User involvement in software evolution practice: A case study

Author(s): D. Pagano, B Bruegge
Venue: 2013 35th International Conference on Software Engineering (ICSE)
Date: 18-26 May 2013

Type of Experiement: Case Study
Sample Size: 5
Class/Experience Level: Professional
Data Collection Method: Observation, Survey


The case study explores the current practice of user involvement in software evolution. User involvement is an established research field in software engineering. The goal is to maximize system usefulness and usability by understanding users’ needs and expectations. Previous studies focus on user involvement in user-centered design projects, but little is known about how professionals work with end-user feedback. The study aims to identify the benefits and challenges of doing so in an empirical case study conducted between June and September 2012.

The intent of the study was to determine what happens with user feedback in development environments and the underlying rationale. The paper describes settings put in place to involve users and the reasons for and process behind user feedback data collection. It also aims to derive a catalog of hypotheses that can be used to guide further research and efforts aimed at developing tools to work with feedback on user involvement.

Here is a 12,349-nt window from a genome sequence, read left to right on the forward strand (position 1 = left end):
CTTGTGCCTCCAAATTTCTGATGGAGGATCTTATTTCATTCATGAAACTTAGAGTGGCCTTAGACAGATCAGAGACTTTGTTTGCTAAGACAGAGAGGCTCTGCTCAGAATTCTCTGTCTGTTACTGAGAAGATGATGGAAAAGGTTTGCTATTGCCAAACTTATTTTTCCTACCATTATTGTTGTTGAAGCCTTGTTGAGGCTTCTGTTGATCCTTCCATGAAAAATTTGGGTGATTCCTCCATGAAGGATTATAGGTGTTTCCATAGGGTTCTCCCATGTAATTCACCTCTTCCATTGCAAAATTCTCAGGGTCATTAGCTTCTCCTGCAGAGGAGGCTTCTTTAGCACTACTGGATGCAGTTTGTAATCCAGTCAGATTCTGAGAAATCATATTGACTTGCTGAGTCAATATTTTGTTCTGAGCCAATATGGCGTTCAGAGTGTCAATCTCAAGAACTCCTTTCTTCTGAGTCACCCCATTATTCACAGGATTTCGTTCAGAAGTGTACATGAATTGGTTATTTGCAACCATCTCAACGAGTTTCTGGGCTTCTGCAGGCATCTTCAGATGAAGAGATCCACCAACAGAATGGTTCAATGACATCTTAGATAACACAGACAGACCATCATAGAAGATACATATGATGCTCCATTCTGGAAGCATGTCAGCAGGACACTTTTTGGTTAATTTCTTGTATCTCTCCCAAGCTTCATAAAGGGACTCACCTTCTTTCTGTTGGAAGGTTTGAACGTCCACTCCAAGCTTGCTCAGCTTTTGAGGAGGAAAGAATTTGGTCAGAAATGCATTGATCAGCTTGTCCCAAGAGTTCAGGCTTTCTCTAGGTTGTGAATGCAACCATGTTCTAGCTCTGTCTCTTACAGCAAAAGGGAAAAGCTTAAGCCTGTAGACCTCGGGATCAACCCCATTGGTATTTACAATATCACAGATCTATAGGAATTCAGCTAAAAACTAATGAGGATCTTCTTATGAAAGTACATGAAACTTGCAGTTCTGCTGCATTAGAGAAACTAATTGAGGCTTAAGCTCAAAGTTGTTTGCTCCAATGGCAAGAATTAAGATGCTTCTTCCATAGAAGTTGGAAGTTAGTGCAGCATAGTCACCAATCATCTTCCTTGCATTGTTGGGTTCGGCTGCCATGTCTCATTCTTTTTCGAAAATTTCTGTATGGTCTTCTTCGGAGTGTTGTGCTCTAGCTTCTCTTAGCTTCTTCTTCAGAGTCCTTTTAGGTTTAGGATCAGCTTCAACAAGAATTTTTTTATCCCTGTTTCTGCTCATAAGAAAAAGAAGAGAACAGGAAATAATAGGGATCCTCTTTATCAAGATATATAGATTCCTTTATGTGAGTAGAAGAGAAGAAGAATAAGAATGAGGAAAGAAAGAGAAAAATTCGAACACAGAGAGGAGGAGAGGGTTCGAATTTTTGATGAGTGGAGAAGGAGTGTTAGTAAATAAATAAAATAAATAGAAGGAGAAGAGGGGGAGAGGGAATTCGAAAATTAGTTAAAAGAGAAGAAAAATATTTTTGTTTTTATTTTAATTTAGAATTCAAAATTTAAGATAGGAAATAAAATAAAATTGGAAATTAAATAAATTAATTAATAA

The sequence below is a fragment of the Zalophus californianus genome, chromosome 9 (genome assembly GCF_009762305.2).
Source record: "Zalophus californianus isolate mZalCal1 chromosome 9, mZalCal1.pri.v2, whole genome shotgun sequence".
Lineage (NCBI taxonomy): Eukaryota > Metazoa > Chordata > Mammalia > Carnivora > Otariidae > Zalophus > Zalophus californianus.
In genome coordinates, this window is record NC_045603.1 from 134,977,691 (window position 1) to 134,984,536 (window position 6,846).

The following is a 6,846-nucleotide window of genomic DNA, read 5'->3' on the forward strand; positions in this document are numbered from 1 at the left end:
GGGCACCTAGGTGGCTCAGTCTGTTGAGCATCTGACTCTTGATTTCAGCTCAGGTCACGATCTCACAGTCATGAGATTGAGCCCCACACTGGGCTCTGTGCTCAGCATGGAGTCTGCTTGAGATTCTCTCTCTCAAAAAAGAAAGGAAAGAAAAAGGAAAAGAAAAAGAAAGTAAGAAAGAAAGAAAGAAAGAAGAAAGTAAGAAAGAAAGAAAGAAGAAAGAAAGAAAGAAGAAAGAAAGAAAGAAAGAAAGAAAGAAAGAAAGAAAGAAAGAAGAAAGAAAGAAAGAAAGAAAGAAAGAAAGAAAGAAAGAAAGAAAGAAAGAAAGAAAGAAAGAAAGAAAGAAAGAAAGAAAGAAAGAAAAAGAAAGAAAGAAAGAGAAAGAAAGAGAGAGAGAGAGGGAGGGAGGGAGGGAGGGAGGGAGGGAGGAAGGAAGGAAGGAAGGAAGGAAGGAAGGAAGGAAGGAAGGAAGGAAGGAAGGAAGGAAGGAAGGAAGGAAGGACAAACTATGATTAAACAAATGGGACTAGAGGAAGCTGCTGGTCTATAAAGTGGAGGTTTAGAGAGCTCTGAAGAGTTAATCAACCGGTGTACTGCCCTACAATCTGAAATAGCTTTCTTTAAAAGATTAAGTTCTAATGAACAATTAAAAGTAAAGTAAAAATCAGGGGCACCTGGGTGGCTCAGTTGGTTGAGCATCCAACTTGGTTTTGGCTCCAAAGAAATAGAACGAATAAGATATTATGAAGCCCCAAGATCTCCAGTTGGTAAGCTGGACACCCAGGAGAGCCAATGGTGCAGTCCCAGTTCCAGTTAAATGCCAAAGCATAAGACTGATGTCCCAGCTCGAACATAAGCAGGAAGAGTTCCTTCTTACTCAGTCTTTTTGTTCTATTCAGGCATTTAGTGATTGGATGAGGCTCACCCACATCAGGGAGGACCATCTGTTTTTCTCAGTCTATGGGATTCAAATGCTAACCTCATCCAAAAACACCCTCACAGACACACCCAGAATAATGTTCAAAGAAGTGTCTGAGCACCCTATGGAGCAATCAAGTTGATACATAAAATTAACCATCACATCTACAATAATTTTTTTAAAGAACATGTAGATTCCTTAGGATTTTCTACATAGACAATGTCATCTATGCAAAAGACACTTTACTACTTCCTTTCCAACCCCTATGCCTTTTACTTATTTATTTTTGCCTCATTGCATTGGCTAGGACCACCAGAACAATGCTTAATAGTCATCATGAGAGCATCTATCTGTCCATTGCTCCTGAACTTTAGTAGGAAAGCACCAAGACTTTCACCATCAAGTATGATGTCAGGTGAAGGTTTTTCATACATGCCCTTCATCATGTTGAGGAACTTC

The study collected data from five small and medium-sized software development companies. During the course of the study the team explored the current practice of user involvement during software evolution. They determined user feedback contains important information that developers can use to help improve the quality of software and utilize to identify missing features. The study showed that in order to obtain this data, developers had to analyze gathered feedback by hand. This beckons the need for tools that would aim to help analyze and track user feedback, reducing the effort required by developers sifting through the end user feedback.

The paper concludes by stating that future work should aim at developing tools to help facilitate user involvement. They further suggest performing empirical studies such as content analyses of user feedback in order to elicit requirements for the new tools.